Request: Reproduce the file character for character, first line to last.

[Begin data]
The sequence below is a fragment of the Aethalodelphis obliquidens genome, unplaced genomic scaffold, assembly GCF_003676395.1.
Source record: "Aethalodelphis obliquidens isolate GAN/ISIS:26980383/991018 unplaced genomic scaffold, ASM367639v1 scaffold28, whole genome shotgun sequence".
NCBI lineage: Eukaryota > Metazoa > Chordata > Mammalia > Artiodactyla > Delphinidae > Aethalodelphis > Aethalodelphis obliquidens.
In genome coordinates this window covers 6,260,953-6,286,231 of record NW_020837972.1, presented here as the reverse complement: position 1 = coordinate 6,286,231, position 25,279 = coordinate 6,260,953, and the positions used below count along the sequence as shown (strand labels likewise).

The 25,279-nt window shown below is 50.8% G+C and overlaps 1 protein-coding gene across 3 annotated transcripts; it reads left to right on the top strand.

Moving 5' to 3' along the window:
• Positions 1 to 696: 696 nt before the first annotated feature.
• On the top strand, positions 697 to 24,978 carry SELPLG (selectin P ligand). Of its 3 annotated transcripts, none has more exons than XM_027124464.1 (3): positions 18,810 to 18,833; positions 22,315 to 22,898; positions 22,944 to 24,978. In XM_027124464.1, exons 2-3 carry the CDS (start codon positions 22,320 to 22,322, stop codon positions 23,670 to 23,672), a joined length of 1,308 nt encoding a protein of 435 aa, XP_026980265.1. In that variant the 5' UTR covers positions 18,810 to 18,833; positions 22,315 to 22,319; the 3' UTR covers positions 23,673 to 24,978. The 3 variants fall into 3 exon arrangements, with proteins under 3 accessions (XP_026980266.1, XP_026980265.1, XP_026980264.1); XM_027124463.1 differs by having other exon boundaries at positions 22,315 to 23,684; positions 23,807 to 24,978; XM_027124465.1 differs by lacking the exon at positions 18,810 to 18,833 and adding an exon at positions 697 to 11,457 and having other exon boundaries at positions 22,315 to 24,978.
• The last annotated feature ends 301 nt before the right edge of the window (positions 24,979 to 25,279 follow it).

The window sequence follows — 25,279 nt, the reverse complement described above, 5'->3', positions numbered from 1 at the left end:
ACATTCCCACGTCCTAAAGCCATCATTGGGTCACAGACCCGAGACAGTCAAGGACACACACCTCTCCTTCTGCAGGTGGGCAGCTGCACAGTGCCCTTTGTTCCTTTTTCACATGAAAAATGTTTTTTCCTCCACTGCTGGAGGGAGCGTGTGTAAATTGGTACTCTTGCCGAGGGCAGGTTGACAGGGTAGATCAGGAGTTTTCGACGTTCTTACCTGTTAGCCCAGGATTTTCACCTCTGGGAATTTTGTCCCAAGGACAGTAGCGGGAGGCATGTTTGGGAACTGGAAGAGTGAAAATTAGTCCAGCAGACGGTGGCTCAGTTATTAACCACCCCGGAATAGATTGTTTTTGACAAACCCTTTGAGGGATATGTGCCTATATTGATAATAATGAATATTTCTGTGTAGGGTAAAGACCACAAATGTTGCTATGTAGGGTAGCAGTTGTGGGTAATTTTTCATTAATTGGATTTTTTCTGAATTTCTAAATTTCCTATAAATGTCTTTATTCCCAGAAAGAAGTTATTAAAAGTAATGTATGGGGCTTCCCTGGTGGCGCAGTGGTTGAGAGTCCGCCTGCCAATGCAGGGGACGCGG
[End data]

The sequence below is a fragment of the Aethalodelphis obliquidens genome, unplaced genomic scaffold, assembly GCF_003676395.1.
Source record: "Aethalodelphis obliquidens isolate GAN/ISIS:26980383/991018 unplaced genomic scaffold, ASM367639v1 scaffold28, whole genome shotgun sequence".
NCBI lineage: Eukaryota > Metazoa > Chordata > Mammalia > Artiodactyla > Delphinidae > Aethalodelphis > Aethalodelphis obliquidens.
In genome coordinates this window covers 6,260,953-6,286,231 of record NW_020837972.1, presented here as the reverse complement: position 1 = coordinate 6,286,231, position 25,279 = coordinate 6,260,953, and the positions used below count along the sequence as shown (strand labels likewise).

The 25,279-nt window shown below is 50.8% G+C and overlaps 1 protein-coding gene across 3 annotated transcripts; it reads left to right on the top strand.

Moving 5' to 3' along the window:
• Positions 1 to 696: 696 nt before the first annotated feature.
• On the top strand, positions 697 to 24,978 carry SELPLG (selectin P ligand). Of its 3 annotated transcripts, none has more exons than XM_027124464.1 (3): positions 18,810 to 18,833; positions 22,315 to 22,898; positions 22,944 to 24,978. In XM_027124464.1, exons 2-3 carry the CDS (start codon positions 22,320 to 22,322, stop codon positions 23,670 to 23,672), a joined length of 1,308 nt encoding a protein of 435 aa, XP_026980265.1. In that variant the 5' UTR covers positions 18,810 to 18,833; positions 22,315 to 22,319; the 3' UTR covers positions 23,673 to 24,978. The 3 variants fall into 3 exon arrangements, with proteins under 3 accessions (XP_026980266.1, XP_026980265.1, XP_026980264.1); XM_027124463.1 differs by having other exon boundaries at positions 22,315 to 23,684; positions 23,807 to 24,978; XM_027124465.1 differs by lacking the exon at positions 18,810 to 18,833 and adding an exon at positions 697 to 11,457 and having other exon boundaries at positions 22,315 to 24,978.
• The last annotated feature ends 301 nt before the right edge of the window (positions 24,979 to 25,279 follow it).

The window sequence follows — 25,279 nt, the reverse complement described above, 5'->3', positions numbered from 1 at the left end:
ACATTCCCACGTCCTAAAGCCATCATTGGGTCACAGACCCGAGACAGTCAAGGACACACACCTCTCCTTCTGCAGGTGGGCAGCTGCACAGTGCCCTTTGTTCCTTTTTCACATGAAAAATGTTTTTTCCTCCACTGCTGGAGGGAGCGTGTGTAAATTGGTACTCTTGCCGAGGGCAGGTTGACAGGGTAGATCAGGAGTTTTCGACGTTCTTACCTGTTAGCCCAGGATTTTCACCTCTGGGAATTTTGTCCCAAGGACAGTAGCGGGAGGCATGTTTGGGAACTGGAAGAGTGAAAATTAGTCCAGCAGACGGTGGCTCAGTTATTAACCACCCCGGAATAGATTGTTTTTGACAAACCCTTTGAGGGATATGTGCCTATATTGATAATAATGAATATTTCTGTGTAGGGTAAAGACCACAAATGTTGCTATGTAGGGTAGCAGTTGTGGGTAATTTTTCATTAATTGGATTTTTTCTGAATTTCTAAATTTCCTATAAATGTCTTTATTCCCAGAAAGAAGTTATTAAAAGTAATGTATGGGGCTTCCCTGGTGGCGCAGTGGTTGAGAGTCCGCCTGCCAATGCAGGGGACGCGG